Why We Fight


by One Pissed-off Vietnam Vet

Does the U.S. Constitution allow for hundreds of thousands of government employees?

(Feb. 20, 2012) — This is how it is: there’s an island, and it’s all yours. At first it’s just you and the plants and wildlife, but then you get hitched and raise a family. Years later, maybe 15,000, the island has more families, and speak the same language and get along reasonably well. A distant relation learns that there are other islands on your world that have a bunch of people, and some of those people are reasonable humans, and some are not. So the people who now inhabit the island decide that some of them should keep watch, stand guard so as to give early warning of an impending invasion. And these people, who have been given an exemption from making a living, are called government employees.

The government employees don’t produce anything; all they do is to save the working people time, time in which they produce goods and services, such as raising cows and corn, making trains and planes, and providing services such as entertainment and health care. The working people compensate the government employees with the means to purchase food and retirement. Cost-saving methods have been implemented by the people in order to keep the burden of supporting non-producing citizens manageable: citizens who serve short terms as politicians, doing their public duty, and the draft, citizen soldiers augmenting the military, not full-time, but, as the politicians, doing their public duty for a short time.

The concept of a citizen serving his country has served us well in the past, starting with the Revolutionary War. Citizens had a stake in the well-being of the island and took that belief to the conclusion asserted by a headstone at a National Cemetery. There came a time, however, when belief in honesty was discarded for selfish expediency: the “If I don’t horse-trade, someone else will” became “If I don’t take the bribe, the buying my vote, someone else will.” The door was left wide open for politicians promising energy independence on one hand while accepting contributions from oil companies on the other, as an example.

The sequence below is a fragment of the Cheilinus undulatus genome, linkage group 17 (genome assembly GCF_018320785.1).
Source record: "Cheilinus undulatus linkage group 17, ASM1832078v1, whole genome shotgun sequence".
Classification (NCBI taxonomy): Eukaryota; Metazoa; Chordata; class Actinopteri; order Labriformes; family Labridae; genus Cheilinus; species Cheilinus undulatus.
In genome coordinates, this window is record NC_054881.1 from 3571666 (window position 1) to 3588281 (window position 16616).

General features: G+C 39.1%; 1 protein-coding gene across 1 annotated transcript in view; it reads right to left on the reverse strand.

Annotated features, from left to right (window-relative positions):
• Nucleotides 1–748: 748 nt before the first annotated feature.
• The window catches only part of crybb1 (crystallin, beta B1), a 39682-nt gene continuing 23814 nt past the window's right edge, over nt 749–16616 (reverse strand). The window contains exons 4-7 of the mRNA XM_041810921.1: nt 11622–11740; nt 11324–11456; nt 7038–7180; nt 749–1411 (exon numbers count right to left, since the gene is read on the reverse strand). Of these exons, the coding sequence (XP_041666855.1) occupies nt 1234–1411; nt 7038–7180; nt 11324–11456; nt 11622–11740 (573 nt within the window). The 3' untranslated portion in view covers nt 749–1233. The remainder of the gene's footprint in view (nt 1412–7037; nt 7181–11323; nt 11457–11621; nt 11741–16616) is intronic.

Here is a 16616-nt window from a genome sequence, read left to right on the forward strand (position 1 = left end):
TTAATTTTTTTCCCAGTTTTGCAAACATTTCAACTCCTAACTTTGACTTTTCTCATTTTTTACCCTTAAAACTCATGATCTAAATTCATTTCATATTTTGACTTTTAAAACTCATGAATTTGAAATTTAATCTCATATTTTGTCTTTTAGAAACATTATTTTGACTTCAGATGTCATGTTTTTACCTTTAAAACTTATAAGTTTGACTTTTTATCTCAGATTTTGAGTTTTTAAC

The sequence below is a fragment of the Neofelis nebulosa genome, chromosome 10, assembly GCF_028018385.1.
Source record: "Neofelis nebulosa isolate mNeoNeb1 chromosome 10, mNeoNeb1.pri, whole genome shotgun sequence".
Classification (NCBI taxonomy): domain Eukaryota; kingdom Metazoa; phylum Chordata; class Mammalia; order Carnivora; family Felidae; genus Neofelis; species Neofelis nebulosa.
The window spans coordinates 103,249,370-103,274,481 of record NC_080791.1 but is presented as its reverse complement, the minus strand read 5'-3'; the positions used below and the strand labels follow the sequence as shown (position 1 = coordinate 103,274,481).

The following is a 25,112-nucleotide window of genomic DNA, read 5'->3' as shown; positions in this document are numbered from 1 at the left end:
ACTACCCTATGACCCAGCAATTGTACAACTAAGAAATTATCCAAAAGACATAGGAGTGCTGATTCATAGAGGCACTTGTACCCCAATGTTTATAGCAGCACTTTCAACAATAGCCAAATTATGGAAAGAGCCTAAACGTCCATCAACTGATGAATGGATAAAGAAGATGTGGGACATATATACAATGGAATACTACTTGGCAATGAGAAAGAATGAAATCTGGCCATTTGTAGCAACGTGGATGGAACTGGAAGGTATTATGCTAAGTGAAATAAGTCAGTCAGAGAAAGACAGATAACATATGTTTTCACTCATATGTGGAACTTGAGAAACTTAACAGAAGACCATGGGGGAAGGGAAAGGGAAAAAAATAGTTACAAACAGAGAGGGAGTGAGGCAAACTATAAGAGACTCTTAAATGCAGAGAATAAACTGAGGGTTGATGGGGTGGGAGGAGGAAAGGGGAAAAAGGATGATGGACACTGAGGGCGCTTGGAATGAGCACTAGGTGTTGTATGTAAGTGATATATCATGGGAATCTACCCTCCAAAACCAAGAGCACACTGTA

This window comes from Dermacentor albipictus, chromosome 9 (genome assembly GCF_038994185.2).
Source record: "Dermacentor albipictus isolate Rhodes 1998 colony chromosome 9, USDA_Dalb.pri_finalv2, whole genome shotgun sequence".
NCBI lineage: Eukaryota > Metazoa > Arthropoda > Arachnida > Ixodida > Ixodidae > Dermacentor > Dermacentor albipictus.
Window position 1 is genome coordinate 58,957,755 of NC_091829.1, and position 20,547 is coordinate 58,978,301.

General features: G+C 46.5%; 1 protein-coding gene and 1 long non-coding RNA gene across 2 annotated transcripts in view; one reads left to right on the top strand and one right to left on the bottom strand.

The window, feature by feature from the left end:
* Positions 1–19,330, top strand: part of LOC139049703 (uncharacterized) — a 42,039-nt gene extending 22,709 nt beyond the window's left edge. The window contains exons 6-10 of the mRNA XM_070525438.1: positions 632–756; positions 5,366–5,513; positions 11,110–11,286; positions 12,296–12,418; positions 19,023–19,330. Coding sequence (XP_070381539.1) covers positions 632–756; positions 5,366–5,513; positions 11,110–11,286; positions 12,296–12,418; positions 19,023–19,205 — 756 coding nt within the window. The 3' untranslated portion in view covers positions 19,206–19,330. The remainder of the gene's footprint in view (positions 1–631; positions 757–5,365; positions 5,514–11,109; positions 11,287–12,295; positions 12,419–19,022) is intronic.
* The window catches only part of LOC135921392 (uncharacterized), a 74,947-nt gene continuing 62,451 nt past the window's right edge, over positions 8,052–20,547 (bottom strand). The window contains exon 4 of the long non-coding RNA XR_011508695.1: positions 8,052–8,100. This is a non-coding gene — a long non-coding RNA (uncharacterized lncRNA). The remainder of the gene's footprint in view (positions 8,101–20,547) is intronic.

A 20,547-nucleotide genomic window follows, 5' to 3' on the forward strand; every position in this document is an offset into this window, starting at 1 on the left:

There was a time when the citizens trusted their government to do the right thing, for were not government employees also citizens? There was a time when truth was told by the media, for were not the reporters, writers and teleprompter readers also “of the people?” And there once was a time when the words “justice” and the “law” were synonymous, but when law enforcement started calling others “civilians,” as if they weren’t, and district attorneys and judges started ruling by votes rather than conscience, “government by the people” became a burden rather than an asset, a hindrance instead of assisting, and the enemy rather than an equal partner in protecting and upholding the Constitution.

We fight to get this wayward country back on track. We fight to bring the truth to the gullible and ignorant. We fight to right the wrongs. We fight so those who have fought before us will not have fought, suffered, and died in vain. There is but one truth, and the truth of the matter is that the Constitution is worth fighting for, for without her Constitution, there is no Lady Liberty, no Beacon of Freedom, no America.

This was written on Presidents’ Day 2012, a day when America has no president, but just a lowly impostor who refuses to disclose the truth, supported by politicians and government employees who have disconnected themselves from any sense of what being a Patriot is all about.


One Response to "Why We Fight"

  1. Rule of Law   Monday, February 20, 2012 at 7:16 PM

    I find this President’s day full of irony. We have a British natural born subject in office telling US electors he is untouchable. Furthermore, he has his attack units scouring the Internet high and low for anyone who would question the Usurper’s ‘official’ narrative and then launching personal attacks questioning that person’s integrity and mental capacity.

    Pol Pot would be sooooo very proud. So would any despot.

    George Orwell, will refrain from telling us so.

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